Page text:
(6)  Absolute liability applies to the paragraph (5)(c) element of the offence.

Influencing a Commonwealth public official

(7)  A person is guilty of an offence if:

(a)  the person does anything with the intention of dishonestly influencing a public official in the exercise of the official’s duties as a public official; and

(b)  the public official is a Commonwealth public official; and

(c)  the duties are duties as a Commonwealth public official.

Penalty:  Imprisonment for 5 years.

(8)  In a prosecution for an offence against subsection (7), it is not necessary to prove that the defendant knew:

(a)  that the official was a Commonwealth public official; or

(b)  that the duties were duties as a Commonwealth public official.

135.2  Obtaining financial advantage

(1)  A person is guilty of an offence if the person obtains a financial advantage for himself or herself from a Commonwealth entity knowing or believing that he or she is not eligible to receive that financial advantage.

Penalty:  Imprisonment for 12 months.

(2)  A person is guilty of an offence if the person obtains a financial advantage for another person from a Commonwealth entity knowing or believing that the other person is not eligible to receive that financial advantage.

Penalty:  Imprisonment for 12 months.

(3)  For the purposes of subsection (2), a person is taken to have obtained a financial advantage for another person from a Commonwealth entity if the first-mentioned person induces the Commonwealth entity to do something that results in the other person obtaining the financial advantage.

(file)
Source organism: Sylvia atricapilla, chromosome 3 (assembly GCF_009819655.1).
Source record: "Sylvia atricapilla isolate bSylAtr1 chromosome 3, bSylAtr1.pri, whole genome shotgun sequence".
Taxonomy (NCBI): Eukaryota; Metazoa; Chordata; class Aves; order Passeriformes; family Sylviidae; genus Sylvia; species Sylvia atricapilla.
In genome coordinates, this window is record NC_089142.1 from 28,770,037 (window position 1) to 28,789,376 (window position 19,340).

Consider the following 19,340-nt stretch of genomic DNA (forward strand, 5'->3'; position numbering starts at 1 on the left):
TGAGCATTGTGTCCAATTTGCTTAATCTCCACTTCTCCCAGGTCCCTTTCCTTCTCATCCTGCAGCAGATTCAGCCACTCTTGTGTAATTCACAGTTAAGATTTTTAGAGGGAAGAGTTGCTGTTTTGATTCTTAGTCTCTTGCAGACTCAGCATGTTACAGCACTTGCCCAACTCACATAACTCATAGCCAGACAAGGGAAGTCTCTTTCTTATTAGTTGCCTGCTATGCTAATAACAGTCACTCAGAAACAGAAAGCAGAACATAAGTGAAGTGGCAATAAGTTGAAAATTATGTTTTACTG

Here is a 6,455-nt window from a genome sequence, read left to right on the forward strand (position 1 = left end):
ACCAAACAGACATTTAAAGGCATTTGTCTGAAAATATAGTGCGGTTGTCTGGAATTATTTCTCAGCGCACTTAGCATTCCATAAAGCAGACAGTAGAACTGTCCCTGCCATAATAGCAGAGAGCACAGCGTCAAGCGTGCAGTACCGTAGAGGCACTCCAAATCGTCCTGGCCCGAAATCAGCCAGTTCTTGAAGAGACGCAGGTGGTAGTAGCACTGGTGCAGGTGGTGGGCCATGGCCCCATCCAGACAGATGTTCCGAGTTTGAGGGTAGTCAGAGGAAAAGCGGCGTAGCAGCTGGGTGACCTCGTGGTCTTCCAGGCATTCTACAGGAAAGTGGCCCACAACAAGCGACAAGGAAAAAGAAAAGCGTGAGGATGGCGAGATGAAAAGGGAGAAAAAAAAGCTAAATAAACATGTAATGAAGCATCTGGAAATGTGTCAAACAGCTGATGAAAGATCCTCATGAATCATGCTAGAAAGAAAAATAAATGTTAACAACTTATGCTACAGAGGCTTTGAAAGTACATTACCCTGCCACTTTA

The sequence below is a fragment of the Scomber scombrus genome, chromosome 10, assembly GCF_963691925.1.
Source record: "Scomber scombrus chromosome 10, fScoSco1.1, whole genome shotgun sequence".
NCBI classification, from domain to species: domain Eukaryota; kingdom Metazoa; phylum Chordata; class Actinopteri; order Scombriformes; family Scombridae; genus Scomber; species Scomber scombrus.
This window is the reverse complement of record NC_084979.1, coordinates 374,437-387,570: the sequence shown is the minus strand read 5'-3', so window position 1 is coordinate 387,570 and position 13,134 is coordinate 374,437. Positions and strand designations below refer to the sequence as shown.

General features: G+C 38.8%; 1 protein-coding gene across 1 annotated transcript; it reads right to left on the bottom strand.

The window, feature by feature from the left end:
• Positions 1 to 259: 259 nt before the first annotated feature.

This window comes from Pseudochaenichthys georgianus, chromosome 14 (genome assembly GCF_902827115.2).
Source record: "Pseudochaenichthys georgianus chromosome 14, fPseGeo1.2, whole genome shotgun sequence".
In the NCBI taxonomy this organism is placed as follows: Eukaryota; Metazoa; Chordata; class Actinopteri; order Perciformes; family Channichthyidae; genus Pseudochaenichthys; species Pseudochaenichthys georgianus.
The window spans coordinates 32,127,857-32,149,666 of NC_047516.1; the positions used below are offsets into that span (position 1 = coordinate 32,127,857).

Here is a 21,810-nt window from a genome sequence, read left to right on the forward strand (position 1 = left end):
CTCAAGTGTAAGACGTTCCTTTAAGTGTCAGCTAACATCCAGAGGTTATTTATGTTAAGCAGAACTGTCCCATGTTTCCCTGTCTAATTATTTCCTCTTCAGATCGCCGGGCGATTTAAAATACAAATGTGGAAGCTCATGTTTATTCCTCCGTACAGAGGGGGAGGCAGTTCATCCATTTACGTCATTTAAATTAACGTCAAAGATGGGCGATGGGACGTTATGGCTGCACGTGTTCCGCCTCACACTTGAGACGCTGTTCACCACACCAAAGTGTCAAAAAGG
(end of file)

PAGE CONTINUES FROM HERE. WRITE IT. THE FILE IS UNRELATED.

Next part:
(4)  The definition of obtaining in section 130.1 does not apply to this section.

135.4  Conspiracy to defraud

Obtaining a gain

(1)  A person is guilty of an offence if:

(a)  the person conspires with another person with the intention of dishonestly obtaining a gain from a third person; and

(b)  the third person is a Commonwealth entity.

Penalty:  Imprisonment for 10 years.

(2)  In a prosecution for an offence against subsection (1), it is not necessary to prove that the defendant knew that the third person was a Commonwealth entity.

Causing a loss

(3)  A person is guilty of an offence if:

(a)  the person conspires with another person with the intention of dishonestly causing a loss to a third person; and

(b)  the third person is a Commonwealth entity.

Penalty:  Imprisonment for 10 years.

(4)  In a prosecution for an offence against subsection (3), it is not necessary to prove that the defendant knew that the third person was a Commonwealth entity.

(5)  A person is guilty of an offence if:

(a)  the person conspires with another person to dishonestly cause a loss, or to dishonestly cause a risk of loss, to a third person; and

(b)  the first-mentioned person knows or believes that the loss will occur or that there is a substantial risk of the loss occurring; and

(c)  the third person is a Commonwealth entity.

Penalty:  Imprisonment for 10 years.

Going to court for a Commonwealth offence?

If you have been accused of a Commonwealth Offence, such as an offence under the Criminal Code Act 1995, call Sydney Criminal Lawyers anytime on (02) 9261 8881 to book a free initial consultation with a lawyer who is vastly experienced in defending Commonwealth cases, and who will be able to accurately advise you about the law, procedure, your options and the best way forward, and fight for the optimal outcome.

Authors

Sonia Hickey

Sonia Hickey is a freelance writer, magazine journalist and owner of 'Woman with Words'. She has a strong interest in social justice, and is a member of the Sydney Criminal Lawyers® content team.

Ugur Nedim

Ugur Nedim is an Accredited Criminal Law Specialist with over 20 years of experience as a criminal defence lawyer. He is the Principal of Sydney Criminal Lawyers®.